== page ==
Anti-harassment laws 'urgent need'

Updated 12 August 2015
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Anti-harassment laws 'urgent need'

JEDDAH: Shoura Council members and law experts have called for the immediate adoption of anti-harassment regulations.
According to a local media report, Lubna bint Abdul Rahman Al-Ansari, a member of the Shoura Council, said: “The issue of harassment is prevalent in all societies. However, the negative effects of harassment need strict laws to bring the criminals to book.”
She said: “I was one of the eight members who submitted an anti-harassment proposal at a Shoura Council meeting, but it was rejected. Harassment does not take place only at work; women have been harassed in markets and parks. There is a need to understand the various dimensions of harassment and adopt tougher measures to curb this menace."
Maimona Mirza, an educationist, said: “There are statistics which clearly reveal that the rate of harassment against women has gone up. This affects all women, those who cover their faces and those who do not.”
She added: “There are many reasons for this obnoxious behavior; one of them is the lack of education among young people who busy themselves harassing women. The other reason is the delayed age of marriage for both genders.”
Speaking to Arab News, Suhaila Zainul Abideen of the National Society for Human Rights, said that NSHR has tried to play a positive and supportive role in the society’s quest to adopt anti-harassment regulations. “At NSHR, we monitors harassment cases and prod victims to report such cases to government agencies for remedial action.”


Saudi Arabia, South Korea reach agreement on visas

King Salman chairs the Cabinet session in Riyadh on Tuesday. (SPA)
Updated 16 January 2019
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Saudi Arabia, South Korea reach agreement on visas

  • Cabinet OKs air transport pact with Indonesia

JEDDAH: The Saudi Cabinet met to discuss a series of national and global developments on Tuesday, in a session chaired by King Salman.

At the forefront of the agenda was the escalation in tensions between Israel and Hamas along the Gaza border, and the continuing encroachment on Palestinian land by Israeli settlers in the West Bank. The Cabinet responded by demanding that the UN Security Council intervene. King Salman also relayed to ministers the outcome of his talks with US Secretary of State Mike Pompeo, which covered many regional issues.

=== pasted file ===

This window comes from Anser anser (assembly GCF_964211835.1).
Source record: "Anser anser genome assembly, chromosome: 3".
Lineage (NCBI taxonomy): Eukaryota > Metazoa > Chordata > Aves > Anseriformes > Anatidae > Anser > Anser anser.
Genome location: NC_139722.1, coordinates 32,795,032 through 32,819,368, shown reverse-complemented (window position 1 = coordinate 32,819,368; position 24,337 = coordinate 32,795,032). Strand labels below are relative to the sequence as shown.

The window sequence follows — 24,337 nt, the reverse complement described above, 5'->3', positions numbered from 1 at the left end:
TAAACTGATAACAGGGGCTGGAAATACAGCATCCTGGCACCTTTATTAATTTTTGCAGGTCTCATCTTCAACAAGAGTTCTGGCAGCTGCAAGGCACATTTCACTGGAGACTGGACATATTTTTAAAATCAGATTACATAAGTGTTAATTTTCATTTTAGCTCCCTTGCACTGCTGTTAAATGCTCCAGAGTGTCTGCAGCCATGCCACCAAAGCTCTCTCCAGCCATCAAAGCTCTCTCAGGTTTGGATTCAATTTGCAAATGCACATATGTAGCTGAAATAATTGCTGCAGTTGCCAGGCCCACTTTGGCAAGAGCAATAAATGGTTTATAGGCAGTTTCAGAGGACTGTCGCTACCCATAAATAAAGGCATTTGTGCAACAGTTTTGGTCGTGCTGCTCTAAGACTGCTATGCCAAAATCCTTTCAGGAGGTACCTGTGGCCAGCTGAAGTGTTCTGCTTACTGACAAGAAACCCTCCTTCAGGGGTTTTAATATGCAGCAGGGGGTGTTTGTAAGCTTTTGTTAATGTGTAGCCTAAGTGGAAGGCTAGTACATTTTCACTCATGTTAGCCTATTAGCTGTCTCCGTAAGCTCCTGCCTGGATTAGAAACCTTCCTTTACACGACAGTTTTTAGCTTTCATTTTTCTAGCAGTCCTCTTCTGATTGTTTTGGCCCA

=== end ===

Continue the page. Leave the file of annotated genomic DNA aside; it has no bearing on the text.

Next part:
The minister of media, Turki bin Abdullah Al-Shabanah, announced that after reviewing proposals from the Ministry of Foreign Affairs and a decision from the Shoura Council, a memorandum of understanding between the government and the Republic of Korea on granting visit visas had been agreed upon.

The Cabinet approved the amendment of the air agreement on regular air transport between Saudi Arabia and Indonesia.

The Cabinet, meanwhile, praised the progress of the 2025 Sustainable Agricultural and Rural Development Program, aimed at enhancing farming techniques by promoting sustainable water and renewable energy sources.

They also discussed the framework in Vision 2030 and the National Transformation Program 2020 for building a sustainable renewable energy sector, reiterating aims to lead global renewable energy developments over the next decade, and create projects such as the wind-powered plant at Dumat Al-Jandal, as part of the King Salman Renewable Energy Initiative.

In a statement, though, Al-Shabanah said: “The Cabinet discussed the announcement made by the minister of energy, industry and mineral resources about the Kingdom’s oil and gas reserves, which highlighted the importance of Saudi Arabia as a secure source of oil supplies in the long term.”

He added, in closing, the Cabinet’s praise for the efforts of Saudi security forces in the tracking and arrest of seven people in Qatif, which foiled a planned terrorist attack.